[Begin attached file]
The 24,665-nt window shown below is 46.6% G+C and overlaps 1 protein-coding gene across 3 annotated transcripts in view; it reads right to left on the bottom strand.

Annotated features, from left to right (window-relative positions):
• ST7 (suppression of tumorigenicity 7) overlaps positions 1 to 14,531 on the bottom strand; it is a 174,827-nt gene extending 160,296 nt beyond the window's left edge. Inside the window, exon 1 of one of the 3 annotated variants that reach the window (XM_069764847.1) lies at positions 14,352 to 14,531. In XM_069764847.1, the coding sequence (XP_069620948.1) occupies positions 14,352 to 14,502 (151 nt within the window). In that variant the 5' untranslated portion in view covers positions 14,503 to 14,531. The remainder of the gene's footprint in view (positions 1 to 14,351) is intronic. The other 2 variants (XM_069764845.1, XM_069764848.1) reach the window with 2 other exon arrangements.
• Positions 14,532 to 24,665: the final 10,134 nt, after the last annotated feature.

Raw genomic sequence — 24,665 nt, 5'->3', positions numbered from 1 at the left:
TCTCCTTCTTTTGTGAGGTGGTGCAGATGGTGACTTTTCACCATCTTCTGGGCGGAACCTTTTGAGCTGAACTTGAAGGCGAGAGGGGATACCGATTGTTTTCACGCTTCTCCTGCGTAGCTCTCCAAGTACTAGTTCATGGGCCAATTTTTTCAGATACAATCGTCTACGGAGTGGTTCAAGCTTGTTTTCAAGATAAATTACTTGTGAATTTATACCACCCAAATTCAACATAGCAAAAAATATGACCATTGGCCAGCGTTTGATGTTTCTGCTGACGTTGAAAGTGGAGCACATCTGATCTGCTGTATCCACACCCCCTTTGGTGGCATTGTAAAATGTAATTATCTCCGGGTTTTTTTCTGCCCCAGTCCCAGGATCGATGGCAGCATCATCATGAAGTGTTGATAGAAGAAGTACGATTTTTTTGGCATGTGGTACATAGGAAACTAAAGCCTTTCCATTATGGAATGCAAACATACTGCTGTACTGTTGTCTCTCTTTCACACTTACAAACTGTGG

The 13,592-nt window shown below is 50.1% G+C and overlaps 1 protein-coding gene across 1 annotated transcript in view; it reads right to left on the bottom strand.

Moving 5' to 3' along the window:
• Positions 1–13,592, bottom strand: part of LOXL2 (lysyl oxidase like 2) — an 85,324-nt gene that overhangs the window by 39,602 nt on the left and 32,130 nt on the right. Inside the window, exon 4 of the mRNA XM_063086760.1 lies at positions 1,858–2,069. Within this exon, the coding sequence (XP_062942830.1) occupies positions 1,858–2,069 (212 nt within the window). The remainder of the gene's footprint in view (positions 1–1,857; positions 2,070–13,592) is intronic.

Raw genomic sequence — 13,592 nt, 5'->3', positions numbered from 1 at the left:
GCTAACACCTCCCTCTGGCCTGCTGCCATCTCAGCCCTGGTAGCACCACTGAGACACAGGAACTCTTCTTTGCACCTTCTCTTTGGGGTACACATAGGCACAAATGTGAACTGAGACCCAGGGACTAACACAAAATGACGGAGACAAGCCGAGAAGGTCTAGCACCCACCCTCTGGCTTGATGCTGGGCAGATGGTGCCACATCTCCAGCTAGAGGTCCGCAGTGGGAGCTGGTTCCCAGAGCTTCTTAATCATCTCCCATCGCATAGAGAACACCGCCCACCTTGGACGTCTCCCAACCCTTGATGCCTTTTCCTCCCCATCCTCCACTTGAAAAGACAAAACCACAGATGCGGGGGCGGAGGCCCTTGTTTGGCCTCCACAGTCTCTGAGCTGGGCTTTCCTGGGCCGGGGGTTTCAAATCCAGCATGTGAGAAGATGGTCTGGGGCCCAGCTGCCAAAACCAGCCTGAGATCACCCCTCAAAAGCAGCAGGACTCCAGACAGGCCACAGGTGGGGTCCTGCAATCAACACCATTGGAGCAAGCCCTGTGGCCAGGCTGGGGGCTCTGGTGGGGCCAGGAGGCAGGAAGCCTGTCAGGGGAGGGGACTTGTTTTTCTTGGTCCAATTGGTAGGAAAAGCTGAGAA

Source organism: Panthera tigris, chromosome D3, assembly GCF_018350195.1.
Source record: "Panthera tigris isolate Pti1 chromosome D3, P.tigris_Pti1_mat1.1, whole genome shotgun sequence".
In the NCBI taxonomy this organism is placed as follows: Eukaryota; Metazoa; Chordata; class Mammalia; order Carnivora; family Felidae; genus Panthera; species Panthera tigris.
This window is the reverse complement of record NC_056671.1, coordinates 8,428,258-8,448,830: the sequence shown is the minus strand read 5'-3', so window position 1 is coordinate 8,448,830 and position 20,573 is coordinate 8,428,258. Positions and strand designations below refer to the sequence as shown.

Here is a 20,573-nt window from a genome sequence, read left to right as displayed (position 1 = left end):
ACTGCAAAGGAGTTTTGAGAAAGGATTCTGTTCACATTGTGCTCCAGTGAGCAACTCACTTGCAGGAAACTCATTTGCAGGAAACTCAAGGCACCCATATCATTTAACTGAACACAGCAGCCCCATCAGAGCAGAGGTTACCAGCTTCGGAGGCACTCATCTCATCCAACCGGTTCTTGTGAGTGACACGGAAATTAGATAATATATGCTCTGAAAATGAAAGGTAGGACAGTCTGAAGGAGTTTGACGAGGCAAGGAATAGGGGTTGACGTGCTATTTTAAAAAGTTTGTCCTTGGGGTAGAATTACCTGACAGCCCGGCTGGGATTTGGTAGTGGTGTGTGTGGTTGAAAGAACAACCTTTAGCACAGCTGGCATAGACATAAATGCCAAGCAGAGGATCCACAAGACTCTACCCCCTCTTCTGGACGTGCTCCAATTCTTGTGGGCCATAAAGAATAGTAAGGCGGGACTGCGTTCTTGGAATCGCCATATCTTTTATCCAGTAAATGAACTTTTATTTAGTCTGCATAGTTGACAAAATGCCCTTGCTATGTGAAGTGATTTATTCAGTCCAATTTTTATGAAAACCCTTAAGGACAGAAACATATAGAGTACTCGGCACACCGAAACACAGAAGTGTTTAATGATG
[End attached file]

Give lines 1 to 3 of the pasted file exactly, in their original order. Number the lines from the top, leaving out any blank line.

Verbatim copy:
The 24,665-nt window shown below is 46.6% G+C and overlaps 1 protein-coding gene across 3 annotated transcripts in view; it reads right to left on the bottom strand.

Annotated features, from left to right (window-relative positions):
• ST7 (suppression of tumorigenicity 7) overlaps positions 1 to 14,531 on the bottom strand; it is a 174,827-nt gene extending 160,296 nt beyond the window's left edge. Inside the window, exon 1 of one of the 3 annotated variants that reach the window (XM_069764847.1) lies at positions 14,352 to 14,531. In XM_069764847.1, the coding sequence (XP_069620948.1) occupies positions 14,352 to 14,502 (151 nt within the window). In that variant the 5' untranslated portion in view covers positions 14,503 to 14,531. The remainder of the gene's footprint in view (positions 1 to 14,351) is intronic. The other 2 variants (XM_069764845.1, XM_069764848.1) reach the window with 2 other exon arrangements.